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THE humble T-shirt may soon be strong enough to stop a speeding bullet.
Scientists in the US have developed a flexible shirt made of the same material used in tank armour, by combining carbon in the shirt with the third-hardest material on Earth, boron.
"It could even be used to produce lightweight, fuel-efficient cars and aircrafts," Xiaodong Li, from the University of Southern Carolina, wrote in the journal Advanced Materials.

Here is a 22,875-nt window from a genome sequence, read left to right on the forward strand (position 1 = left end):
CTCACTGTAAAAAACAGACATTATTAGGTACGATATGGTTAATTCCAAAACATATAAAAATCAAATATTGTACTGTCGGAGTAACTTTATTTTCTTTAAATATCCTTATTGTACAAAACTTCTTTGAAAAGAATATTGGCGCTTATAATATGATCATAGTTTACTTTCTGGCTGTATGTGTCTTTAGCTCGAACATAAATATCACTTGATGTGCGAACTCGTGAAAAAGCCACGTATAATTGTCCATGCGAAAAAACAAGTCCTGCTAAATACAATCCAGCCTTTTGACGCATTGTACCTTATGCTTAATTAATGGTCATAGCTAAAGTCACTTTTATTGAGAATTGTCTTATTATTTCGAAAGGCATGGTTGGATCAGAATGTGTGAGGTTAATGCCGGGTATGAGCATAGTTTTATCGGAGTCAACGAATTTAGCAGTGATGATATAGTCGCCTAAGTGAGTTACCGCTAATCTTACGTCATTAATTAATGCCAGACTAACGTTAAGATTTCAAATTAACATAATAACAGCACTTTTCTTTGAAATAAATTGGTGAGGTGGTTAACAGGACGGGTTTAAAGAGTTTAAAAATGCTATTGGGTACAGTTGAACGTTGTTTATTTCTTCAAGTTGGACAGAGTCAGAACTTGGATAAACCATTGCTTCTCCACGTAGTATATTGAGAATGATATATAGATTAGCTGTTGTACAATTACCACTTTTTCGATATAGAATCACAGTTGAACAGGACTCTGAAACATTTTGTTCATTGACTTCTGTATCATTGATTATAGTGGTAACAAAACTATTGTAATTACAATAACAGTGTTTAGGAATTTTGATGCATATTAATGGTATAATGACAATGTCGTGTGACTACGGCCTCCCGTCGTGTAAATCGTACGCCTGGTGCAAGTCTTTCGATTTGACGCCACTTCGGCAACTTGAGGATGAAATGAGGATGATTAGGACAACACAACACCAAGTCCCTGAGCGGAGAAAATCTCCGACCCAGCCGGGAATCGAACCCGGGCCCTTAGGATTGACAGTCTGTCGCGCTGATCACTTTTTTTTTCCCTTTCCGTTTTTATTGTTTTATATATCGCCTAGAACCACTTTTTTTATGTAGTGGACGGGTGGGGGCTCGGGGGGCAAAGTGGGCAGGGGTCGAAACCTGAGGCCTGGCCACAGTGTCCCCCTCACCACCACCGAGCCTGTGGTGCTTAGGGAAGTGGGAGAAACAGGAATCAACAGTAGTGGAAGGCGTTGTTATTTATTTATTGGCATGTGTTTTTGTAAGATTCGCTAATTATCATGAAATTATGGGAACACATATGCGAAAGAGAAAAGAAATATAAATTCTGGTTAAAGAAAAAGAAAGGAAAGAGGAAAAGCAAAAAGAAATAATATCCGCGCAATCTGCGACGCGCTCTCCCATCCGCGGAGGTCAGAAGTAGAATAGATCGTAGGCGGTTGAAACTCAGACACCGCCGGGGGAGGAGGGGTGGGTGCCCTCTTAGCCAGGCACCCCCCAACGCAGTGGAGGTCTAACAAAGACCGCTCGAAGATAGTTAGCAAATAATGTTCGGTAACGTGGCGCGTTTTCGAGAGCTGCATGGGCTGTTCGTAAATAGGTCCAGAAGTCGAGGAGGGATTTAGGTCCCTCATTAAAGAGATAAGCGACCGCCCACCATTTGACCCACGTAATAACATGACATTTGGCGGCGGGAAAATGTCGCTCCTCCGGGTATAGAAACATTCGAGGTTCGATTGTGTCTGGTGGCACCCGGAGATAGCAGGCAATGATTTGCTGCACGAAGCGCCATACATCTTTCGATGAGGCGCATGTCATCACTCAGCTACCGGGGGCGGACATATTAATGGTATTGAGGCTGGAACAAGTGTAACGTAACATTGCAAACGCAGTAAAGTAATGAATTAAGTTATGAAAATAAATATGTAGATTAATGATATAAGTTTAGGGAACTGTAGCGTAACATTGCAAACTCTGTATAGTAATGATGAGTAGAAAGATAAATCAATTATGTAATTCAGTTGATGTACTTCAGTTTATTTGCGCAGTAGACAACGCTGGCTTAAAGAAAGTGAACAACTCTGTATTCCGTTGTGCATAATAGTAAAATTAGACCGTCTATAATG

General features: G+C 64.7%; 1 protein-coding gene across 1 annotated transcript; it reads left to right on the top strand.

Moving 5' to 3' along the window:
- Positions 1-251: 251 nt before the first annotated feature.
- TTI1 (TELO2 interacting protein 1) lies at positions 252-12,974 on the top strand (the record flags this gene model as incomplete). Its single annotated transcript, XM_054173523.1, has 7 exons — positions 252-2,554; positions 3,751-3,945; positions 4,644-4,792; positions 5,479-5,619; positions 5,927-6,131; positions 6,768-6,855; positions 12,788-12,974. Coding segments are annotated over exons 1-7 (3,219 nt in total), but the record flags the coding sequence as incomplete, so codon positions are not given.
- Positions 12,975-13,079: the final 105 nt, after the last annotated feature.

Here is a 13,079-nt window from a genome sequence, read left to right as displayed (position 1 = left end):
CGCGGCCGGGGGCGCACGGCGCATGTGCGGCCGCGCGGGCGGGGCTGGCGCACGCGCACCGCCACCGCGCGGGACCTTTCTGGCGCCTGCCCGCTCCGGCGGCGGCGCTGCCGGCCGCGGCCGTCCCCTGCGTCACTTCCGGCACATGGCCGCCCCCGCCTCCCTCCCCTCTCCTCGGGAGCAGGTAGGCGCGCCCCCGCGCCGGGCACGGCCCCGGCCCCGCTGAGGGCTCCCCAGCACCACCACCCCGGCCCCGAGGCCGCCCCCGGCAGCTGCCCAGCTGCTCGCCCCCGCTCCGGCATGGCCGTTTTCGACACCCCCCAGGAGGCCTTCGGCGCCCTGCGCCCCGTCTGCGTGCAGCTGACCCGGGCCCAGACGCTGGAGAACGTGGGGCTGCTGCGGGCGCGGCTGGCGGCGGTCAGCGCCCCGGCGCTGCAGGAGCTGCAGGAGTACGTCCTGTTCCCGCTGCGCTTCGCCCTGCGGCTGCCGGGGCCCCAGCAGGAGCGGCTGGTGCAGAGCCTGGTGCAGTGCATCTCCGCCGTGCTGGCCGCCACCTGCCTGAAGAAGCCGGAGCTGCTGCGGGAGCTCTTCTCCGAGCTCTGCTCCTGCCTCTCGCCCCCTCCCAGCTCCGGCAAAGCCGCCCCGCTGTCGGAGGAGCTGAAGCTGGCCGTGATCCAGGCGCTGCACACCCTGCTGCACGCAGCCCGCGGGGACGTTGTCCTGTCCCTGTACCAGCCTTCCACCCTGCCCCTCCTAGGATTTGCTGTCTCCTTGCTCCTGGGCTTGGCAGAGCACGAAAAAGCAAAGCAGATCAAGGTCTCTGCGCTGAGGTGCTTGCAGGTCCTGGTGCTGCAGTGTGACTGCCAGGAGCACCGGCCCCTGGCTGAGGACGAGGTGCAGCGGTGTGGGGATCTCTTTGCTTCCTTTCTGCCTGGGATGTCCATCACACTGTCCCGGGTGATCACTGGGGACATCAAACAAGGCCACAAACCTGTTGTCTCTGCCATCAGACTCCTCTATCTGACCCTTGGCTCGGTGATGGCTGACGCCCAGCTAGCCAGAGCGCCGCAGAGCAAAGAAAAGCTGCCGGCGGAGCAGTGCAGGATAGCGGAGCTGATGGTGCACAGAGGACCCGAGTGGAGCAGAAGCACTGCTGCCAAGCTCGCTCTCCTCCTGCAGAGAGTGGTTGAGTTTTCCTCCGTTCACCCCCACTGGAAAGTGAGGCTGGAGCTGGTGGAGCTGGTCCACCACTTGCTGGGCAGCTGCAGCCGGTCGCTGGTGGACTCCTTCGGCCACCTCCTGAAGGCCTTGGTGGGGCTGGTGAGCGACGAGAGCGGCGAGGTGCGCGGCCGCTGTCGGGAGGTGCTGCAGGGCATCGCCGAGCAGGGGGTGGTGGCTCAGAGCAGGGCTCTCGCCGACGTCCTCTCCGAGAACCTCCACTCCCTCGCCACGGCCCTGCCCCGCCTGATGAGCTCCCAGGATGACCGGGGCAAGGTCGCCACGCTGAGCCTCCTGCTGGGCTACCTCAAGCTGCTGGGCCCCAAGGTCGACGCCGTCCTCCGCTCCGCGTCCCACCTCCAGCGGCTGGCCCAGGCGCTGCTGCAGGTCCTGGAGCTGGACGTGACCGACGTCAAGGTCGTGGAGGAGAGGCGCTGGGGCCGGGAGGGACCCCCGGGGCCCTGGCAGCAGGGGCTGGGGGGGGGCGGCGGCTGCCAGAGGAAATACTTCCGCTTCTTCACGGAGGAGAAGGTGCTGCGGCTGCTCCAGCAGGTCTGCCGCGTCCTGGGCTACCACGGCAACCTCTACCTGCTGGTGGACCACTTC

The plain white T-shirts are dipped into a boron solution, then heated in an oven at more than 1000C, which changes the cotton fibres into carbon fibres.
The carbon fibres react with the boron solution and produce boron carbide - the same material used to make bulletproof plates in armoured vests.
The resulting material was stiffer than the original cotton tee, but still flexible enough to be worn as such.
"We expect that the nanowires can capture a bullet," Prof Li said.
But bullets are just the beginning for the new miracle material.
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